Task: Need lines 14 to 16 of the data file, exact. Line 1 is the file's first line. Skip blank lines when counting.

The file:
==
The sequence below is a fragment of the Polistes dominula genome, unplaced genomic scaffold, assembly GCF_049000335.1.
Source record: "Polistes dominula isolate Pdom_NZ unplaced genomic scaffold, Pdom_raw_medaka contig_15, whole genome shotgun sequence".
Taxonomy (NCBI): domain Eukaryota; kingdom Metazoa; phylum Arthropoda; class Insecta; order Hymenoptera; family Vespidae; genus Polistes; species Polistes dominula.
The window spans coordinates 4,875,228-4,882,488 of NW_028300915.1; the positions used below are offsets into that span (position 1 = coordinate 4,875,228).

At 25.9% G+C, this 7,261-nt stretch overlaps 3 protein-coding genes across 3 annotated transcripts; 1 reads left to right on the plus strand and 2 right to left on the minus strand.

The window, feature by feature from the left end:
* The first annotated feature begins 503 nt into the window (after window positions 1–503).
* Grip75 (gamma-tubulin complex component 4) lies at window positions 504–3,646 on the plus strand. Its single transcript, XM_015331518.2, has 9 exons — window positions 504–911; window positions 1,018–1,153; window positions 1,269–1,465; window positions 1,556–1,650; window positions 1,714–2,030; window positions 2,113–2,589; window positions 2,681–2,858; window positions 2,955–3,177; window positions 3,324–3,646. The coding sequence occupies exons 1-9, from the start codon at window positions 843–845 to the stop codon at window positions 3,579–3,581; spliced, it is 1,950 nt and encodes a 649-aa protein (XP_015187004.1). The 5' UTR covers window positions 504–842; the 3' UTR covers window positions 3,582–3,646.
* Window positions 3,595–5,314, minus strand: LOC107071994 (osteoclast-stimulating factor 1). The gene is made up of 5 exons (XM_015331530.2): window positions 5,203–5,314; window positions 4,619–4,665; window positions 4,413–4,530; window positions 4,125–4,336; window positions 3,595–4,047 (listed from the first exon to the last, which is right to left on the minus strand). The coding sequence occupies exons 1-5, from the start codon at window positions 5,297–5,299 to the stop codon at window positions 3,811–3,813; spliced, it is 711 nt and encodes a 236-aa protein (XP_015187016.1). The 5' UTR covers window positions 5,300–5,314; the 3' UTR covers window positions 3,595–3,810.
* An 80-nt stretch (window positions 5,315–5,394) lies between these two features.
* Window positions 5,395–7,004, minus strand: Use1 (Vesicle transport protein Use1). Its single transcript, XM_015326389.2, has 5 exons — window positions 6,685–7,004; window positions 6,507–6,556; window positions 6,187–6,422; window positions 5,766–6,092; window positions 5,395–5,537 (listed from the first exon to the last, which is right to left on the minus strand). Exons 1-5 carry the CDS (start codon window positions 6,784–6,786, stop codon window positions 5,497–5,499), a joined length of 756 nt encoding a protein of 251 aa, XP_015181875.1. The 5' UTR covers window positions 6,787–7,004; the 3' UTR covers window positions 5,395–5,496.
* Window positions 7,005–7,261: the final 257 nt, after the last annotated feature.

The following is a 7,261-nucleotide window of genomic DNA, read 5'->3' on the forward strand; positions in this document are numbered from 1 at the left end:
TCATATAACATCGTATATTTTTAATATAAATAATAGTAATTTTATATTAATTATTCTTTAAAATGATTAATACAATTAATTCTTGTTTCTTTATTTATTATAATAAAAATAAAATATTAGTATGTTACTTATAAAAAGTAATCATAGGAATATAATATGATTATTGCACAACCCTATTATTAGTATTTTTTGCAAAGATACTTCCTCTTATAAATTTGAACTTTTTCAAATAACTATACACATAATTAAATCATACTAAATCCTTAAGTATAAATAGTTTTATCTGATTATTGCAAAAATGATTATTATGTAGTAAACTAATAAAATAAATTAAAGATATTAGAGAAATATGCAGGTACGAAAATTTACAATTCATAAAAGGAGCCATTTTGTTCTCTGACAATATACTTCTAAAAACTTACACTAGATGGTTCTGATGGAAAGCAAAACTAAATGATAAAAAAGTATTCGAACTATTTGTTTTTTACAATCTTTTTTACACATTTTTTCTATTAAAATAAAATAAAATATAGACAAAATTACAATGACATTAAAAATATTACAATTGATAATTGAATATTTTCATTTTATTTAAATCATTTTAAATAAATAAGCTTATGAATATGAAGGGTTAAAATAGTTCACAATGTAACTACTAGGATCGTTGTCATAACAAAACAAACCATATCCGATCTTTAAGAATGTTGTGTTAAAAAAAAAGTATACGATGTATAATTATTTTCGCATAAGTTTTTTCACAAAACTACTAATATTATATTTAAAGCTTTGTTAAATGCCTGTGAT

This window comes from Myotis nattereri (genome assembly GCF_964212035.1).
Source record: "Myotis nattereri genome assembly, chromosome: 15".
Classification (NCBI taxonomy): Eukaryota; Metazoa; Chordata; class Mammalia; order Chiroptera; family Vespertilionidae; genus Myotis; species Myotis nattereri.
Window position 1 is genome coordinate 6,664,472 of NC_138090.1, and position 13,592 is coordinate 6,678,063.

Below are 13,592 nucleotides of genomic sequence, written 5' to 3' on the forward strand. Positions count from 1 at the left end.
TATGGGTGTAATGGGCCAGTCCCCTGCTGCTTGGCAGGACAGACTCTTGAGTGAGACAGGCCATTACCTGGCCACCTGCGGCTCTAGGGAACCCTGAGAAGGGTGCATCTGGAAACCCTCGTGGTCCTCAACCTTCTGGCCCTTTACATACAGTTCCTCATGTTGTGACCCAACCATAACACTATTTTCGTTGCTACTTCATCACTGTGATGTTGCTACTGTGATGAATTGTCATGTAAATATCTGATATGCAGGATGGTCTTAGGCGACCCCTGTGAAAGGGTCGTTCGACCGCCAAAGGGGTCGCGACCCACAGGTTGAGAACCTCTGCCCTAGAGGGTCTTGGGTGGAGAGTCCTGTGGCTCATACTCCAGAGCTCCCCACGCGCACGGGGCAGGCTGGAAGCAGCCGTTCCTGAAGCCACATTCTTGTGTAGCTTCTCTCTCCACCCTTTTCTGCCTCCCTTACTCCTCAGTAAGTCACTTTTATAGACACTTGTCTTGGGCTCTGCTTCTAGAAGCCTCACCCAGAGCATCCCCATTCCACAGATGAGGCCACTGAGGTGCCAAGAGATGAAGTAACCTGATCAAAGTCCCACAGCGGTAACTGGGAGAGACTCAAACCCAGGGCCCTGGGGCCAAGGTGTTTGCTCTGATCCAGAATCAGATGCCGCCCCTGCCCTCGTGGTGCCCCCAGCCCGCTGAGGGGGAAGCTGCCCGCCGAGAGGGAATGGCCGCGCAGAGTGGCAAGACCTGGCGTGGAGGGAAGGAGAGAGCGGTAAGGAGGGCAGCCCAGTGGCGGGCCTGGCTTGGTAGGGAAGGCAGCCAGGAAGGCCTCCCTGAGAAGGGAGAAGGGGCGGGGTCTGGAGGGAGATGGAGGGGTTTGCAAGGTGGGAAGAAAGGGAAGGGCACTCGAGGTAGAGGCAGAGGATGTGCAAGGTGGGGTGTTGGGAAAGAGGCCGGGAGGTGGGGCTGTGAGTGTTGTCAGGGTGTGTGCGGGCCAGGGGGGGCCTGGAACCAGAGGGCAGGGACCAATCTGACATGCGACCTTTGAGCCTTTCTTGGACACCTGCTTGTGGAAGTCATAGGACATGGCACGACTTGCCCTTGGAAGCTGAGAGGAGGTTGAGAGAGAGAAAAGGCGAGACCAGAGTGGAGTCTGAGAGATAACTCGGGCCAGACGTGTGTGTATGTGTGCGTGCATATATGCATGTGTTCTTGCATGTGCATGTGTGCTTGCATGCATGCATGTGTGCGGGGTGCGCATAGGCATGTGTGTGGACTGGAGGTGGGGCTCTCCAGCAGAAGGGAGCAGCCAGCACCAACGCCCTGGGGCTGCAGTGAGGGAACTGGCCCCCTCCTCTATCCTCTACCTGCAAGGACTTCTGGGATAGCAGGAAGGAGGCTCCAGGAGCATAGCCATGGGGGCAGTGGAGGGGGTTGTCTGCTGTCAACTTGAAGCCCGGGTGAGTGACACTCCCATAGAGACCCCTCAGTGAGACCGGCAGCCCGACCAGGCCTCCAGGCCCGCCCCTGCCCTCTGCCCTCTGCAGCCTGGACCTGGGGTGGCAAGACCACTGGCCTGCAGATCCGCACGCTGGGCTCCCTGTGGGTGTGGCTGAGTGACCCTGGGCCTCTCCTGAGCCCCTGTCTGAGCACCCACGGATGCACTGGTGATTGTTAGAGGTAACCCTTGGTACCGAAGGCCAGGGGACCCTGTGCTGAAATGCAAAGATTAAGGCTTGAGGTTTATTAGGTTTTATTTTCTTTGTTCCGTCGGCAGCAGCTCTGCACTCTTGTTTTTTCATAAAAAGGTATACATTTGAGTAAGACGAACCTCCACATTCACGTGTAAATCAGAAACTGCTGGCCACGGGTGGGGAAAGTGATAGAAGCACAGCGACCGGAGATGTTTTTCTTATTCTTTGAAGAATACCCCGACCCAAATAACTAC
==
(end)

TCATATAACATCGTATATTTTTAATATAAATAATAGTAATTTTATATTAATTATTCTTTAAAATGATTAATACAATTAATTCTTGTTTCTTTATTTATTATAATAAAAATAAAATATTAGTATGTTACTTATAAAAAGTAATCATAGGAATATAATATGATTATTGCACAACCCTATTATTAGTATTTTTTGCAAAGATACTTCCTCTTATAAATTTGAACTTTTTCAAATAACTATACACATAATTAAATCATACTAAATCCTTAAGTATAAATAGTTTTATCTGATTATTGCAAAAATGATTATTATGTAGTAAACTAATAAAATAAATTAAAGATATTAGAGAAATATGCAGGTACGAAAATTTACAATTCATAAAAGGAGCCATTTTGTTCTCTGACAATATACTTCTAAAAACTTACACTAGATGGTTCTGATGGAAAGCAAAACTAAATGATAAAAAAGTATTCGAACTATTTGTTTTTTACAATCTTTTTTACACATTTTTTCTATTAAAATAAAATAAAATATAGACAAAATTACAATGACATTAAAAATATTACAATTGATAATTGAATATTTTCATTTTATTTAAATCATTTTAAATAAATAAGCTTATGAATATGAAGGGTTAAAATAGTTCACAATGTAACTACTAGGATCGTTGTCATAACAAAACAAACCATATCCGATCTTTAAGAATGTTGTGTTAAAAAAAAAGTATACGATGTATAATTATTTTCGCATAAGTTTTTTCACAAAACTACTAATATTATATTTAAAGCTTTGTTAAATGCCTGTGAT

This window comes from Myotis nattereri (genome assembly GCF_964212035.1).
Source record: "Myotis nattereri genome assembly, chromosome: 15".